3. 3D Over HDMI: HDMI 1.4 is designed to accommodate 3D Blu-ray Disc standards, with the capacity of passing two simultaneous 1080p signals using one connection. NOTE: An update (HDMI 1.4a) also incorporates additional 3D TV Broadcast, Cable, and Satellite formats.
4. 4Kx2K Resolution Support: Although the current high definition standard for consumer equipment tops out at 1920x1080 (1080p), HDMI 1.4 can accommodate future 3840x2160 and 4096x2160 high definition pixel resolutions (limited to 30hz frame rate).
5. Expanded Support For Color Spaces: This allows better color reproduction when displaying digital still photos from HDMI-connected Digital Still Cameras.
6. Micro HDMI Connector: Just as mini-USB is employed with portable digital devices, a new "Micro HDMI" Connector is much smaller connector that can still supports up to 1080p resolutions for portable devices. This is very practical for video camcorders, digital still cameras, and portable digital video playback devices.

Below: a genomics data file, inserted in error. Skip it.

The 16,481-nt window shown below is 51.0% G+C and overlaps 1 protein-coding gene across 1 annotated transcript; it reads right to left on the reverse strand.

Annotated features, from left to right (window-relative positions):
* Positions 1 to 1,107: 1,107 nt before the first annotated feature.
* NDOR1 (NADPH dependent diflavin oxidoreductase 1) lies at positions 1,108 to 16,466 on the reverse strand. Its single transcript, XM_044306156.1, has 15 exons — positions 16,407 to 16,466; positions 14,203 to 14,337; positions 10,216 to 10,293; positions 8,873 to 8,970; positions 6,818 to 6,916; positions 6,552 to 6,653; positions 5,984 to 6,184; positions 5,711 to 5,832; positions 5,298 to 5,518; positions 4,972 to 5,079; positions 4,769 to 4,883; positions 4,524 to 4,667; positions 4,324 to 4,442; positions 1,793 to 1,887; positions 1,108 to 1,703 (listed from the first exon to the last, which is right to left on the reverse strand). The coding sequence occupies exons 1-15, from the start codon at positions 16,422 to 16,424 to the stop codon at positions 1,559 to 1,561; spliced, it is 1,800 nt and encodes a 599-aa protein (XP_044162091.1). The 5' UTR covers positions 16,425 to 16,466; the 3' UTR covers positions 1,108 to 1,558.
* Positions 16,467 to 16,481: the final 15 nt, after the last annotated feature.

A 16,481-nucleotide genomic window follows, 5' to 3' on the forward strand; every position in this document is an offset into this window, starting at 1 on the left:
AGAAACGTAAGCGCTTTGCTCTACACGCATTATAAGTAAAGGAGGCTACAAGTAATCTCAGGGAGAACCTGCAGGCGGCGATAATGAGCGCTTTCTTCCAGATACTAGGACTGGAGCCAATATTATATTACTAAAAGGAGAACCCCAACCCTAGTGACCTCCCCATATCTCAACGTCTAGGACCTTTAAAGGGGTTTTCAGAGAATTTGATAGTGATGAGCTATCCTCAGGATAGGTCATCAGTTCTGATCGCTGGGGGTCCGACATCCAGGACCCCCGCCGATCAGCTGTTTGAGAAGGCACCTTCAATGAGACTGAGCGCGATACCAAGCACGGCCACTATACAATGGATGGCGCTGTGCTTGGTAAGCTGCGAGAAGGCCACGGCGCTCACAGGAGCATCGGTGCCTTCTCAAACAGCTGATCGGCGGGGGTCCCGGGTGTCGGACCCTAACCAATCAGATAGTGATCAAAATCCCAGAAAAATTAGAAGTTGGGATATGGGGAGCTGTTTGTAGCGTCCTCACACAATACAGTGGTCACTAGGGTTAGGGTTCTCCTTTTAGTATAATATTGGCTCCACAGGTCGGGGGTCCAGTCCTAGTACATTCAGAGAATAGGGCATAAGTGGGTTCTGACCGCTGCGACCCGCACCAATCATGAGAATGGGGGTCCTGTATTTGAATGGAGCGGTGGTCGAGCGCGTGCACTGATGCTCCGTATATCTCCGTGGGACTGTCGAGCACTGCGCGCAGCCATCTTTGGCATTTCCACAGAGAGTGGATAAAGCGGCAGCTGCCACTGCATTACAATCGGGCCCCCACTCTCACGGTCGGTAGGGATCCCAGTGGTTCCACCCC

7. Automotive Connection System: With the increase of in-car digital audio/video devices, HDMI 1.4 can handle the more demanding vibration, heat, and noise that may affect the quality of audio and video reproduction.
1. Expands the 4K (2160p) resolution compatibility of HDMI 1.4/1.4a to accept either 50Hz or 60Hz frame rates (maximum 18 Gbps transfer rate with 8 bit color).
2. Can accept up to 32 simultaneous channels of audio to accommodate future more-immersive surround sound format requirements.
3. Can accommodate up to a 1,536 kHz audio sampling rate to accommodate development of higher resolution audio formats.
4. Capability to send two independent video streams for viewing on the same screen.
5. Capability to send up to four separate audio streams to multiple listeners.
5. Support for the native 21:9 (2.35:1) aspect ratio.
6. Dynamic Synchronization of video and audio streams.
7. Expansion of HDMI-CEC capabilities.